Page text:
Last week I was in Fort Wayne for a continuing education class with Dr. John Kleinig, who is, I think, retired from a professorship at the seminary of the Lutheran Church of Australia. Between the class and difficulties with my internet connection, which are still ongoing, I was unable to post anything. One of the topics discussed in the class was on my mind this morning as I lay awake for the last hour, unable to go back to sleep.
The class was on the book of Exodus, specifically how Israel was delivered from slavery in Egypt and formed into a liturgical community—that is, a worshipping community. Israel was not freed simply to be another nation among nations but to be the people among whom God lived and was worshipped. But the subtext of the class was worship and our contemporary predicament of being disconnected from biblical worship.
One of the things Dr. Kleinig said was that western people have forgotten how to lament, and that this has had tragic consequences for the church in the western world. If you have read Dr. Kleinig’s book on Christian spirituality (and if you haven’t, there is pretty much no book I could recommend as highly—it was life changing for me), or if you have attended Doxology (a Lutheran training program for pastoral care), you are familiar with the topic.
There are several different genres of psalms in the psalter. There are penitential psalms, which express grief and remorse over sin and seek forgiveness from God. There are seven of these in the psalter. Then there are psalms of ascent, which were hymns sung by pilgrims to the temple in Jerusalem. They were used liturgically when worshippers travelled to Jerusalem, or perhaps in the temple itself. I think there are 14 psalms of ascent.
Then there are psalms of lamentation, where the psalmist brings anger and grief in the midst of suffering to God in the form of complaint. The psalms of lamentation have a particular structure, which I won’t get into. Dr. Kleinig outlines this structure as a way to bring our anger and suffering before God. He points out that there are vastly more psalms of lament or lamentation than there are penitential psalms, although pious Lutherans are comfortable praying the penitential psalms and confessing our sins, and often aren’t sure what to do with the psalms of lamentation, where David or another psalmist will protest their righteousness, complain at God, and call for God to punish their enemies. Yet there are something like 50 psalms of lament out of the 150 in the bible.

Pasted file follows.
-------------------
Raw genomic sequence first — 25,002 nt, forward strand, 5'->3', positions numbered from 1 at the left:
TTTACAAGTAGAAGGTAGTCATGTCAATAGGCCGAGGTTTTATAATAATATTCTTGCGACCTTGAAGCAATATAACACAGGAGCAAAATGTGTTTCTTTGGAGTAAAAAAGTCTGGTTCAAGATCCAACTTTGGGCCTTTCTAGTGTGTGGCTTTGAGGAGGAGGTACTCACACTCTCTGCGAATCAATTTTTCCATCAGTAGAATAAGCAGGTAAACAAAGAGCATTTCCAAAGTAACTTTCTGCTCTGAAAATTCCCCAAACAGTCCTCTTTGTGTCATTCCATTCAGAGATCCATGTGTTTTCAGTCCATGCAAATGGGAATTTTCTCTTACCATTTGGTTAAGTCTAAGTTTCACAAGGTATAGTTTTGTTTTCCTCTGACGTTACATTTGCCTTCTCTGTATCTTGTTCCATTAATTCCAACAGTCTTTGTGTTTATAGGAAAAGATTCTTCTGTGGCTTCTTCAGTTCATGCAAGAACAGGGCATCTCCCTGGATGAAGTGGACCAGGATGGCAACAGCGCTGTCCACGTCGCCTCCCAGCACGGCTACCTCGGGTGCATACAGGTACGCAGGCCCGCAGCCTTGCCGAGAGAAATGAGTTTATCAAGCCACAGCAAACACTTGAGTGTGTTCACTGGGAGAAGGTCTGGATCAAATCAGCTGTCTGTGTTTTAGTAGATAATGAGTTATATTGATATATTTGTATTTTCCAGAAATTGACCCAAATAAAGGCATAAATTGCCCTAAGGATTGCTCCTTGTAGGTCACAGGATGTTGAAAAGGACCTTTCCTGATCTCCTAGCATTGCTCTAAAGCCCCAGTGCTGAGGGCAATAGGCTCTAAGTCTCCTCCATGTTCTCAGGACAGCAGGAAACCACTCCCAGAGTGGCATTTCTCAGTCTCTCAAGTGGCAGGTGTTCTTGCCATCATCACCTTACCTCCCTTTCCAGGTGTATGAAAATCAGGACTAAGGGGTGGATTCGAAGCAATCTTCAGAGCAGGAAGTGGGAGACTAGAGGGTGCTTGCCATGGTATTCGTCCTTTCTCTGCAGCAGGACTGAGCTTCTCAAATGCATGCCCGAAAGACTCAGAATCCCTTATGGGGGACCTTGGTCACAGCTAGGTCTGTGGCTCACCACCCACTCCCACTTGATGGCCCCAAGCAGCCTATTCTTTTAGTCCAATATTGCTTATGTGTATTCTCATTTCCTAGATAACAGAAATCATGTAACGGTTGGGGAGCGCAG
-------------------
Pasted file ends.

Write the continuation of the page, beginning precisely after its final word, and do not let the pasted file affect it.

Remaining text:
Why are there so many? Why do I know how to pray the penitential psalms but find it difficult to make sense of the psalms of lament? What are we missing by not knowing how to pray them?
I want to explore these questions. I won’t be able to get it done in a single post, though.
To begin with, I, along with other Lutherans who at least sometimes want to pray, approach the bible with the correct belief that I am a sinner. Because I am a sinner, the only righteousness I can claim before God, and my only ground to stand on, is His sheer mercy in Christ. God does not count my sins to me, but counts me righteous for the sake of Jesus’ suffering as my substitute. He died for me, the righteous for the unrighteous. On account of His death which atones for my sins I am righteous before God. Otherwise, in me, there is nothing but sin which provokes God’s righteous wrath.
That being the case, when someone wrongs me, what do I do? Since I have sinned against God and my neighbor, but I live by Christ’s forgiveness, I assume (rightly) that I should forgive those who sin against me. When I suffer, I should forgive as I have been forgiven.
But I’m not very good at that. Besides, sometimes you forgive, and the person continues to sin against you. Then what? It’s not so hard to forgive things that don’t hurt. But some sins committed against you hurt deeply. Sometimes they go on for years, and the person committing them doesn’t even acknowledge that they are doing it. Oftentimes they are inflicted by people you love and on whom you rely. More than that they are people God calls you to love and care for—it could be your spouse, family member, your pastor (or parishioner.) At the end of the day God forbids us to take revenge on anyone but seek everyone’s eternal good, no matter what they do to us.
So what do you do? Matthew 18 says “If a brother sins against you, go and tell him his fault between you and him alone.” But not every sin is such that you can or should confront it directly. And what when you have confronted it and the sin goes on—either because the person committing it doesn’t acknowledge it, or because for one reason or another they continue to repeat the sin?